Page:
To succeed, Abu Mazen is banking heavily on support from the international community, principally the United States, to get beyond the immediate, material improvements in the Palestinians' situation. Ending violence and implementing institutional reforms are causes he believes in deeply, and that he would carry out for the good of the Palestinian people, no matter what. But he also sees an important side benefit, which is to put President Bush to the test and confront him with his words. More than once, Bush has said that reining in militant groups and democratizing Palestinian society would lead to a two-state solution. If the Palestinians live up to their commitments, Abu Mazen hopes, the U. S. will have to live up to its own, putting pressure on Israel to make the political concessions that he desperately will need.

Abu Mazen also is relying on changes within Israel, expecting that the quieter situation he will produce can lead to domestic pressure for a comprehensive deal, as opposed to popular contentment with the status quo. If that can be done quickly enough, Palestinian impatience can be managed, and a return to armed confrontation averted.

Abu Mazen enjoys a power that is at once nearly absolute and likely temporary. Unburdened by the need to cater to every constituency, his margin of maneuver is remarkably broad. But should the prevailing mood change, the U.S. fail to pressure Israel, or Israel fail to respond, the consensus that has swiftly formed around him will just as quickly evaporate.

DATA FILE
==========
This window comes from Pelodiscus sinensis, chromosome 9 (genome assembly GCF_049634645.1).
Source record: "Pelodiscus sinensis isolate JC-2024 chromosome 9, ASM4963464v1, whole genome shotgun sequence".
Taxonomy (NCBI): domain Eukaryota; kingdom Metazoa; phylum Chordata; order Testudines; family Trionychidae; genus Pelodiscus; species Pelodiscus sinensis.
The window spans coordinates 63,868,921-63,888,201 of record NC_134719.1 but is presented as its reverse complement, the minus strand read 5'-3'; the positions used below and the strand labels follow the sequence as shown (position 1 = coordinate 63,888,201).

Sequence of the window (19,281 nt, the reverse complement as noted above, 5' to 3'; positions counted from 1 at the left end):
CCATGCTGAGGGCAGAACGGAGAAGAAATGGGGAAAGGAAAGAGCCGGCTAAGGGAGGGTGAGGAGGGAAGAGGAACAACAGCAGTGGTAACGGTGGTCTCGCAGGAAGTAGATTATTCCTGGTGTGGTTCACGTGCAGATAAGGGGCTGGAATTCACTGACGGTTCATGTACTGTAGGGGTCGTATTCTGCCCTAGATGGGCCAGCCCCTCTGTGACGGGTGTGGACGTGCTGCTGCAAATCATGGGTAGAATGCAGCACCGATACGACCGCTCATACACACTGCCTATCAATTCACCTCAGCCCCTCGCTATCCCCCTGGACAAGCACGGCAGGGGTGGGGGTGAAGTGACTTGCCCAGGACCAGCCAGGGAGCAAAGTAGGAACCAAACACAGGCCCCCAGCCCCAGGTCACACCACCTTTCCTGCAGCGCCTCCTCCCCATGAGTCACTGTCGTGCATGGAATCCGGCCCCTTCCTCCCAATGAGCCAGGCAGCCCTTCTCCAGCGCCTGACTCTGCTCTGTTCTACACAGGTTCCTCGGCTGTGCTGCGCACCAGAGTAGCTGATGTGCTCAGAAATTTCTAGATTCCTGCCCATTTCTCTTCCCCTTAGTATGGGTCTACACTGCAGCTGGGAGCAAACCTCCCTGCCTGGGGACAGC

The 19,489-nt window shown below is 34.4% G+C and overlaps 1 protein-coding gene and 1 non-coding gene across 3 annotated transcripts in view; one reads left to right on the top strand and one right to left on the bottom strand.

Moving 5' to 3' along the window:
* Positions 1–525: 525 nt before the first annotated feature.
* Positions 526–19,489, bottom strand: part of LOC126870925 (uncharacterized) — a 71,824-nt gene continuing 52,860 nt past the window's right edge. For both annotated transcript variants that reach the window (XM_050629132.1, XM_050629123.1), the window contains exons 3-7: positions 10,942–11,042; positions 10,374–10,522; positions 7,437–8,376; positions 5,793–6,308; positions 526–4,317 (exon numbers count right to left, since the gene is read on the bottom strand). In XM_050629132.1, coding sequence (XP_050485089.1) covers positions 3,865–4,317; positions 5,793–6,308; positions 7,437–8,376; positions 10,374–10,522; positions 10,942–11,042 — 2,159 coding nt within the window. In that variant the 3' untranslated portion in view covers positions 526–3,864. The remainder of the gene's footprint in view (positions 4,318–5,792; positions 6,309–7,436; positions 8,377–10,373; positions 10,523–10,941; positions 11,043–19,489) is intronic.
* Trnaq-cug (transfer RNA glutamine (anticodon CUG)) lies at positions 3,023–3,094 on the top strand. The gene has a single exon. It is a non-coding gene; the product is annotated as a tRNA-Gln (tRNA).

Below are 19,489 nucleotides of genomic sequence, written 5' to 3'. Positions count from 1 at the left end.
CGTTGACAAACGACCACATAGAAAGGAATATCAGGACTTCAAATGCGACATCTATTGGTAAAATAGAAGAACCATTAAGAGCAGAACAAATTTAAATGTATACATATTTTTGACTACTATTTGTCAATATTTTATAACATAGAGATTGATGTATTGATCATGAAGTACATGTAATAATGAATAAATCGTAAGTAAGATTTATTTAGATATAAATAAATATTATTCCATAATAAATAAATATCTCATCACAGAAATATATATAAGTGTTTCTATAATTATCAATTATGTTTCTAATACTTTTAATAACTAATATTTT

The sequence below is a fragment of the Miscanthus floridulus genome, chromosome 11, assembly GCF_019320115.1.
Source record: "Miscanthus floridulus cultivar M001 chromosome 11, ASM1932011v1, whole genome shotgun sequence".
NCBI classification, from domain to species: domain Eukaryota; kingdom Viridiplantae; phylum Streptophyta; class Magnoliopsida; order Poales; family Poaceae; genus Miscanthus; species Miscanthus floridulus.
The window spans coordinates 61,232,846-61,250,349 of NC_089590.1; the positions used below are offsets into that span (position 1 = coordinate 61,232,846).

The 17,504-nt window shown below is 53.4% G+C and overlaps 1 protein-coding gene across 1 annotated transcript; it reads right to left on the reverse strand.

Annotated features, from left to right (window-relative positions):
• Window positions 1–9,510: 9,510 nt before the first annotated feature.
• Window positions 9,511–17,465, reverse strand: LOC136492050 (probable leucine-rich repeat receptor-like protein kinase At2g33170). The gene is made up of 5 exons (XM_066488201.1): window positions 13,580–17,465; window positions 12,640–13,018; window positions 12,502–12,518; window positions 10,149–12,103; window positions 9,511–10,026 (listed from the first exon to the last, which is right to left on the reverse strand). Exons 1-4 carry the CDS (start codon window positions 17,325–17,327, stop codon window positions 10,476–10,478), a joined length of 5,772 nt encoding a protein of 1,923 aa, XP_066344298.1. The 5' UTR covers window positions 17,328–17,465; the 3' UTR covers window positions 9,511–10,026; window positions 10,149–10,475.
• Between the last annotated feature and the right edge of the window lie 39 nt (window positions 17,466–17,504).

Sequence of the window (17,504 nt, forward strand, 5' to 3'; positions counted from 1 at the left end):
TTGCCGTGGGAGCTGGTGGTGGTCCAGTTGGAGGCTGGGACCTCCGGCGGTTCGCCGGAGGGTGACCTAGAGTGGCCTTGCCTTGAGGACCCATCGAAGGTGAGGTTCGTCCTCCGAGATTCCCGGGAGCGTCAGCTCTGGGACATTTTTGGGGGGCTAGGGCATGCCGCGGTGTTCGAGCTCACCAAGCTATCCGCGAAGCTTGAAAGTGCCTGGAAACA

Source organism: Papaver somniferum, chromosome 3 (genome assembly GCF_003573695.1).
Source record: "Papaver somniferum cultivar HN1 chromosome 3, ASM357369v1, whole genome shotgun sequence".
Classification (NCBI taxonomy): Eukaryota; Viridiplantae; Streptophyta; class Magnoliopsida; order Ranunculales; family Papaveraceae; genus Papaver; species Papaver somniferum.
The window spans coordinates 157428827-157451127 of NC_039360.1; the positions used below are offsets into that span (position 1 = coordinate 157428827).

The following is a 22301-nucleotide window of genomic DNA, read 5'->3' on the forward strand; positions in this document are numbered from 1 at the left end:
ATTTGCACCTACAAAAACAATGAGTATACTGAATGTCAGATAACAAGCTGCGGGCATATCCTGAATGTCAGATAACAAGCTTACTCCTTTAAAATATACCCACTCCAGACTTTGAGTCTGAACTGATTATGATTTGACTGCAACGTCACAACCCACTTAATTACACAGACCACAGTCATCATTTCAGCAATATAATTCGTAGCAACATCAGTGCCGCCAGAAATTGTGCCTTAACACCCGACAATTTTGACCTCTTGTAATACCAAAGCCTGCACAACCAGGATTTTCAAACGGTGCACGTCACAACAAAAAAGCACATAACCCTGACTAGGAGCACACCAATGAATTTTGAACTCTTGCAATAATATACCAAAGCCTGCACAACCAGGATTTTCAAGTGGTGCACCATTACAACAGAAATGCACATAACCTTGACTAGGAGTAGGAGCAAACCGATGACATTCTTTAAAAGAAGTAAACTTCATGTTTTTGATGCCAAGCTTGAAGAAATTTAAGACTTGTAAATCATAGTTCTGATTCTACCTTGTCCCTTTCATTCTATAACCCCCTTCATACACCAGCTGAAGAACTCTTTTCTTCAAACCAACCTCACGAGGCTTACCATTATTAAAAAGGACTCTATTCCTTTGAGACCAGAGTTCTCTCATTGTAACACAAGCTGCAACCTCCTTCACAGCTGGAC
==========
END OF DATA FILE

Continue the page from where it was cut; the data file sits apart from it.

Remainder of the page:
He confronts two additional and paradoxical challenges. First, because his principal asset is international credit rather than domestic credibility, and because Palestinians are convinced that the U.S. can get from Israel what they themselves cannot, ultimately more will be expected of him than of Arafat. Second, insofar as his backing is chiefly the result of popular fatigue, the more he succeeds in improving the situation, the more he risks chipping away at his own support.

Among potential landmines, two lie immediately ahead. The first is Israel's disengagement from Gaza. This is not something he can oppose: Land is being turned over to Palestinians and, for the first time in the history of the conflict, settlements are to be evacuated. Gaza, free of Israel's presence, can be rebuilt and serve as a model for the rest of the occupied territories. But it also is something he cannot afford to warmly embrace: Many of his people fear that with all eyes fixed on Gaza, the withdrawal there will be accompanied by a greater thickening of settlement blocs inside the West Bank, more Israeli construction in the strategic area of Jerusalem and continued building of the separation fence, all part of a suspected broader plan to impose long-term, de facto borders that will divide the West Bank into cantons. Balancing between these two considerations, Abu Mazen is likely to praise the Gaza withdrawal as an achievement that is part of the road map, keeping any coordination with the Israelis to a minimum and keeping the bulk of international attention on the West Bank.